How does this concept relate to the question of abortion? If a woman is sure abortion is evil, and it is evil, if she engages in it, she sins. If she is sure that abortion is evil, and it is not evil, if she engages in it, she still sins. Suppose, however, she is not sure that abortion is evil. Suppose she is uncertain about whether it is a legitimate moral option. Now what does she do? She must first consider her options: abort the fetus or allow it to continue developing.

Suppose she sees that there is possible evil in the first option (abortion) and no evil in the second option (proceeding with the pregnancy). Then she has only one legitimate ethical option: to abstain from abortion. Here the uncertainty is in only one direction — abortion. In such cases, the biblical mandate requires us to say no to the uncertain option.

To summarize: If we face two options, one of which clearly is legitimate and one that is possibly but not certainly evil, we must refrain from the second or we inadvertently become guilty of evil. The practical impact of this is clear: Before an abortion is sought, a person must have compelling ethical justification to back it up. Personal preferences, the desire to avoid inconvenience, and the social or legal acceptance of such practices are not biblical warrants for acting without faith. This means that the burden of proof in the abortion debate rests with those who insist that abortion is something God allows. If there is evidence that God might disallow it, we must have strong evidence to the contrary if we are to act in good faith.

In this instance, Crockett's advice is sound: "Be sure you're right; then go ahead." But we must not overlook the expanded application of this maxim: "If you don't know what's right, then don't go ahead, especially if you have another option that is right."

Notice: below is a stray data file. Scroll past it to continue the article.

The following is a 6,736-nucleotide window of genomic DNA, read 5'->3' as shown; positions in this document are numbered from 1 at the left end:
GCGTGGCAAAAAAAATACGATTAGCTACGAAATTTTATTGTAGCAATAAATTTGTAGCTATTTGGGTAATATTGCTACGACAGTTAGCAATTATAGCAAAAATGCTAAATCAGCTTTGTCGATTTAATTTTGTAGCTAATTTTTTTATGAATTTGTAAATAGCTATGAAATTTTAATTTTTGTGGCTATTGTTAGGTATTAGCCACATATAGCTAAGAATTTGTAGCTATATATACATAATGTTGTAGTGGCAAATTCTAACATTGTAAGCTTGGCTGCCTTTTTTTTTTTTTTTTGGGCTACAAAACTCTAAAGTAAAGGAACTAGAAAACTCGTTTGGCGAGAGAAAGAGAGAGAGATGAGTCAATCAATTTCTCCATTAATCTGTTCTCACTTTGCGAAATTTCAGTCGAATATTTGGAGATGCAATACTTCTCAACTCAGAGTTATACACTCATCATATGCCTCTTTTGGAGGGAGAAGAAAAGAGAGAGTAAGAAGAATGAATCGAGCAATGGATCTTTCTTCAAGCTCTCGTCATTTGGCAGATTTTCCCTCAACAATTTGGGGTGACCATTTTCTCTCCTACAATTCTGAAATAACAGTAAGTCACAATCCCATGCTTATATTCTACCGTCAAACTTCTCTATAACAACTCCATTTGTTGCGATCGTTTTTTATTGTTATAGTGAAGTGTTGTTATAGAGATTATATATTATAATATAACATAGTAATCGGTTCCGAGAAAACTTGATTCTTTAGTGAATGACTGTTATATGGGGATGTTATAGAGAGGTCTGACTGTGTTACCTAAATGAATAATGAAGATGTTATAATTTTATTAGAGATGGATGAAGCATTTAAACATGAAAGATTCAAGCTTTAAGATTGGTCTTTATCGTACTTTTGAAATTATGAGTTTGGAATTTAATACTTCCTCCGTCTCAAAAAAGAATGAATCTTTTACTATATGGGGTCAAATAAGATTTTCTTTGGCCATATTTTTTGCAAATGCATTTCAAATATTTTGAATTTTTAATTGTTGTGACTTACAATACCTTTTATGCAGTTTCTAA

Should Conscience be Your Guide?

What is dangerous about Crockett's advice? If a person is sure he is right, that is no guarantee that he is right. We can sin mightily while thinking we are acting in perfect virtue.

Though it is perilous to act against conscience, we must remember that our consciences are not the final norm by which our ethics are judged. A conscience may be uninformed, seared, dulled, or distorted.

How our consciences are informed is crucial. At the Diet of Worms, Luther was called on by church and state to renounce his views. He declared, "Unless I am convinced by Scripture and plain reason — I do not accept the authority of popes and councils ... my conscience is captive to the Word of God. I cannot ... recant anything, for to go against conscience is neither right nor safe." Luther was saying, "Show me by the teaching of the Bible, or by clear and sound reasoning, or I will not change my position." He was not willing to follow a certain path merely because it was the conventional or socially acceptable path. He sought a clear and certain basis for his conduct.

In every ethical crisis, people argue passionately and eloquently for both sides of the issue. Sometimes the arguments on both sides are more emotional than rational. I went through a major ethical struggle early in my career, when I was a college professor of philosophy. Many of my students were wrestling with their consciences over the rightness or wrongness of serving in the armed forces during the Vietnam War. Some of them turned to me for advice. I was uncertain whether the United States' involvement in Vietnam was just or unjust. I was not a pacifist, but neither was I a warmonger. I believed in the classical just-war theory, which declares that though all wars are evil, not everyone's involvement in war is evil.

Because of my uncertainty about the Vietnam conflict, I read everything I could find and listened to debates to form my conclusions. The debates were emotional and strident, as the nation was divided between hawks and doves. What alarmed me most were the weak and often sloppy arguments used by both sides. The issue was complex, but the public debates were simplistic. I heard hawks say, "My country, right or wrong." This was a ghastly justification for an armed conflict. The doves shouted, "Better Red than dead," a feeble argument for avoiding participation in a just military struggle.